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The Canady Legacy

The beloved home of the College of Creative Arts was named in honor of a leadership gift from the Valerie Canady Charitable Foundation on March 25, 2020. The former Creative Arts Center on WVU’s Evansdale campus is now known as the Loulie, Valerie and William Canady Creative Arts Center.

Valerie Canady is a Morgantown native and WVU alumna who was tragically killed in the 1988 terrorist bombing of Pan Am Flight 103 over Lockerbie, Scotland. An accountant working in London at the time of her death, Canady was also an accomplished linguist and artist in different media of expression, especially piano.

Her parents, Loulie and the late William Canady, established the Foundation to honor her memory and share their family’s passion for the arts. William, a professor of biochemistry at WVU for 40 years, supported his college education by working as a professional portrait photographer. He was also a lifelong lover of music, especially classical, Appalachian folk and jazz.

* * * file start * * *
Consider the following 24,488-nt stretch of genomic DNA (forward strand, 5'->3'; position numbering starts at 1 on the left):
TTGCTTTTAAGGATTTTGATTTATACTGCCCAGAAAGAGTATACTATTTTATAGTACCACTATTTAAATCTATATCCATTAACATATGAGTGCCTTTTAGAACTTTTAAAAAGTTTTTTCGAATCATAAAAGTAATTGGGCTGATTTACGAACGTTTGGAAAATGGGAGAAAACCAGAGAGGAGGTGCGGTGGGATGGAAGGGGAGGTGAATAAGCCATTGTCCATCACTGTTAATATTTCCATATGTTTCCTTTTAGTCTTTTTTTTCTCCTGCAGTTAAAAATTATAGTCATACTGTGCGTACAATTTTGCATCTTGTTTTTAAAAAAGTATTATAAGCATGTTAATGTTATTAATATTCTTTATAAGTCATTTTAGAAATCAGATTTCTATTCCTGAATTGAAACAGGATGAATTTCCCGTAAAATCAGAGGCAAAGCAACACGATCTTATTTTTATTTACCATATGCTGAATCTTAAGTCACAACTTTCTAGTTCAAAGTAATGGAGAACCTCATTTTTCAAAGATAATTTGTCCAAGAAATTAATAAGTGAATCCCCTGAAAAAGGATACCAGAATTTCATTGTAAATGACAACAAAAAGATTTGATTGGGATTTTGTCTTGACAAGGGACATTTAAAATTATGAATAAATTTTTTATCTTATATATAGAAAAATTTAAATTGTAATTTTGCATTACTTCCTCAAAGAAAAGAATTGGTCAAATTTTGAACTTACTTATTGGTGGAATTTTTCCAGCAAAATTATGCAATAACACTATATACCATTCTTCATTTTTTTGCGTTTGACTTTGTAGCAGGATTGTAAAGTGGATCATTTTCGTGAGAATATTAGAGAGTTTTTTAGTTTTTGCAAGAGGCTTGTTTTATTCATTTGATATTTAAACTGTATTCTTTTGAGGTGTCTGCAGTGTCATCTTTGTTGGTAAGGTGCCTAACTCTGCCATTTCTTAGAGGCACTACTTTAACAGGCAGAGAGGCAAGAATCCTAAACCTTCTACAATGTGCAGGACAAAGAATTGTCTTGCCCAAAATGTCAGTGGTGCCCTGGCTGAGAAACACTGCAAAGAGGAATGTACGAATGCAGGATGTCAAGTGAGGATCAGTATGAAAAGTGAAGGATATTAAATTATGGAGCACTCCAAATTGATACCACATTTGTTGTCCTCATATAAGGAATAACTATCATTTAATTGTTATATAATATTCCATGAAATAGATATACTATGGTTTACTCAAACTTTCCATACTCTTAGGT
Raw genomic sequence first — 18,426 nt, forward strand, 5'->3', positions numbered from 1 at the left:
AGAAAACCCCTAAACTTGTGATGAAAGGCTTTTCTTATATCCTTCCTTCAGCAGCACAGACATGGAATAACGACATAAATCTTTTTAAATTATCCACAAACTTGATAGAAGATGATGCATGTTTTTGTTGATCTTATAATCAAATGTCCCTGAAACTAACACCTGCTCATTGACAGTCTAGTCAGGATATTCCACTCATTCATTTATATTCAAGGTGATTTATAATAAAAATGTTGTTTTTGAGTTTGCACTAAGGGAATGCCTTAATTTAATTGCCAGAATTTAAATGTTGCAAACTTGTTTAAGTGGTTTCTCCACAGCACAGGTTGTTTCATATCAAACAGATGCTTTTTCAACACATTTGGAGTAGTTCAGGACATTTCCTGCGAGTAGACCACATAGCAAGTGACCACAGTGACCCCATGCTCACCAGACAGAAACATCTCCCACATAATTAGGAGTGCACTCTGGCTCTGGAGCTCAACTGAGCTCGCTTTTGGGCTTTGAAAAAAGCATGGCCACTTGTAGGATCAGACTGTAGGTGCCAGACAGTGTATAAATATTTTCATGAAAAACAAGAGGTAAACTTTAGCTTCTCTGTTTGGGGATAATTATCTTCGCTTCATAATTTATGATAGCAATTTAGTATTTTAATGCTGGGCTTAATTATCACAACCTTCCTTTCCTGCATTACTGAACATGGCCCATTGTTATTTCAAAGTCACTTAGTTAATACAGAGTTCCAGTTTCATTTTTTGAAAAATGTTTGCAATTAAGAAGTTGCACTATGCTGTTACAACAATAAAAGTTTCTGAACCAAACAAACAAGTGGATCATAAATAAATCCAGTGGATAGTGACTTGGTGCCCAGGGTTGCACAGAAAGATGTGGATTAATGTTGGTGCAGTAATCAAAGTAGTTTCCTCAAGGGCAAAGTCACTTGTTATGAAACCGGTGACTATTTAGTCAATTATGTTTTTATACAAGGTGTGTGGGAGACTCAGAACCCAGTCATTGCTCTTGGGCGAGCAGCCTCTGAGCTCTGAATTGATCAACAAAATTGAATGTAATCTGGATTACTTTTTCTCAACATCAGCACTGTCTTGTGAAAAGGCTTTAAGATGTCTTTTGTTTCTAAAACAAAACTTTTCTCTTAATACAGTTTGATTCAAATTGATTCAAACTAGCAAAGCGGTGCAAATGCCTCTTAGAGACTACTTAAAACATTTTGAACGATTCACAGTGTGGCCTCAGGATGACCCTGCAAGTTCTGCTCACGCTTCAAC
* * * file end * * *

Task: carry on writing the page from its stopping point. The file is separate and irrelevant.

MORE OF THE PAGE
The Canady family has provided generous support to the College of Creative Arts for many years. The ongoing Canady Chamber Series brings classical music acts from across the country to Morgantown, and the Valerie Canady Charitable Trust Foundation Scholarship is among the College’s most prestigious awards. The Canady's also played an important philanthropic role in creating the Art Museum of WVU. They were honored for their contributions as WVU’s Most Loyal West Virginians in 2018. 

Along with the naming, the Canady's also established the Canady Fund for Excellence and Innovation in the Arts in 2020, which will provide for arts programming, educational enrichment opportunities, building improvements and discretionary support to benefit students, faculty and staff within the College of Creative Arts.

The Canady gift was made through the WVU Foundation, the nonprofit organization that receives and administers private donations on behalf of the University.